Travelling and working remotely, it’s a pipe dream for many. With the craziness of lockdown and many business now opening their eyes up to the benefits of remote working, can you travel and work remotely? I’ve been giving it a whirl…

My work story

Okay, so as many know I sacked off the 9-5 to give me more freedom for this blog and build up my online presence, but I’m not in a position to solely do that, I need to work to pay the bills. I’ve become a freelancer with a steady freelance job. That hasn’t been a quick thing, this has taken years to find and now I have it I don’t want to lose it. The issue with steady work is the inflexibility it can bring, could I still travel? Short answer, yes and here is how.

I was honest with my boss. I said I am a travel and adventure blogger who needed the opportunity to be on the road and work. Ready for the, no sorry we need you in the UK at all times, was delightful greeted with a yes – they didn’t mind as long as my work was done. Winner! So we booked a trip to Chamonix with the idea I’d work whilst there, admittedly I did want a bit of a break so dropped a day to allow me to actually enjoy the time there.

Our first trip away whilst working

We first planned our days around my calls. I have Zoom calls every week at set times, pretty much over the course of a week. That’s fine, I just needed to plan my Chamonix activities around that. For example, I had an hour call on a Monday at lunchtime, so we did a morning swim, followed by an afternoon hike, then finished off by being at the tent in the evening both of us working. By the 2nd week we were both into a great rhythm with some days spending our time working at a local coffee shop 5 minutes walk away. Getting that view of the mountains and working? Sign me up.

The key in all this is to be organised. If you plan your days around your work you can still explore an area, and don’t forget you have weekends, if obviously you don’t need to work those. I loved my weekends because I could have the freedom to do as much or as little as I wanted. We did actually do more at the weekends, but we were on holiday and not just travelling. So what advice can I give you?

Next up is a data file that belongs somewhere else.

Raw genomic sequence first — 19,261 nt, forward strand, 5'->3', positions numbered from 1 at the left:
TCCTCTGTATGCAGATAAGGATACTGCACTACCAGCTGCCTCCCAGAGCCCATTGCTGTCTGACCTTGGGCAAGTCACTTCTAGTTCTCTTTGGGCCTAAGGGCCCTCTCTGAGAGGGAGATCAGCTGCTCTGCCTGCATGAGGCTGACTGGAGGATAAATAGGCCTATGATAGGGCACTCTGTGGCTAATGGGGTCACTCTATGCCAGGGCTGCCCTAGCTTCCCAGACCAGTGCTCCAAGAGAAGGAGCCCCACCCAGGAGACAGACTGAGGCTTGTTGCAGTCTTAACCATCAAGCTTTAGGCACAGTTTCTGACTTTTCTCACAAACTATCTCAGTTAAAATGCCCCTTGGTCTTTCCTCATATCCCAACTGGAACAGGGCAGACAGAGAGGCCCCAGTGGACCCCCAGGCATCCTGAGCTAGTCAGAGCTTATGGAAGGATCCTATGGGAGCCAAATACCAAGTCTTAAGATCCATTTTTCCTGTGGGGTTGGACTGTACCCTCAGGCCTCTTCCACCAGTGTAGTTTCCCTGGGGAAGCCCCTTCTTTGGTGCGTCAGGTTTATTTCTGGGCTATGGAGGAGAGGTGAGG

Be honest with your boss

There is nothing worse if you skirt around the idea of travel within your work. Being honest releases any anxiety about being on the go. If they say categorically no, then that’s something to consider moving forward, is it a deal breaker to travel and work? You might also be able to come to some kind of arrangement too, so don’t write it off until you’ve had a conversation

Time management

We should manage our time efficiently anyway as it means we work better. I’m a big fan of calendar blocking because it means I’m super focused on the needed tasks. Work comes first even when you’re travelling, because without it, can you travel? Exactly, so prioritise your work first, and slot in your other activities around it. I’d suggest tools like Asana or Trello to keep you on track, and another great app I use is Toggl. As I’m a bit of a bugger for doing too much, Toggl helps you track time spent on certain tasks. Something I realised on my previous trip was my overtime, I was basically doing the same amount of days as I would normally without realising.

Wifi wifi wifi

I got a pay as you go wifi dongle from Argos prior to the trip. FYI activate your bloody sim before leaving the UK or else it won’t work – something we learnt and had to get my Dad to send us another activated SIM. Such a rookie error! However, that comfort blanket that you have your very own wifi hotspot if you can’t get decent wifi to work is a must.

Plan your locations

If you need to take calls find somewhere quiet with strong wifi. I had a few points where both my wifi was wobbly (prior to getting our wifi dongle – thanks Dad), and places where it was either windy or you could hear music. I felt really unprofessional at this point, so I’d advice if you know you have a call, seriously find a quiet spot somewhere. Have a search on Google to find some internet cafes or places with wifi.

It will work if you work around it

It’s not common news I plan ongoing back to Chamonix next summer in our camper van once we finish doing it up. As this isn’t a ‘holiday’, and this time not in a tent(!), we’ll be treating it just like being at home and working, but with amazing views. The beauty of our camper van is I can invest in super strong wifi too, meaning we can move wherever and both still work efficiently. So it can be done, you just need to perceiver and find an employer who understands… it’s taken me awhile but I’ve now got there and you can too.

But I’m office based

This is an extremely tricky thing to navigate around hence why I changed my work to accommodate travel. However, I still managed to go on trips away. Once again, I was honest with my boss at the time, and they were happy for me to take unpaid leave if a trip came up. I needed to give as much notice as possible, and I didn’t take the mickey, I was selective. But being honest was great for me to know where I stood. It didn’t matter if I’d rinsed my holiday, I could take unpaid leave.

Don’t give up on being able to work remotely and travel

You can get there, it’s taken me years to find the balance but honestly with perseverance you can be where I am. Freelance has been key in all this, but I have to work hard to balance it all, but to be able to work remotely and travel is all I’ve ever wanted.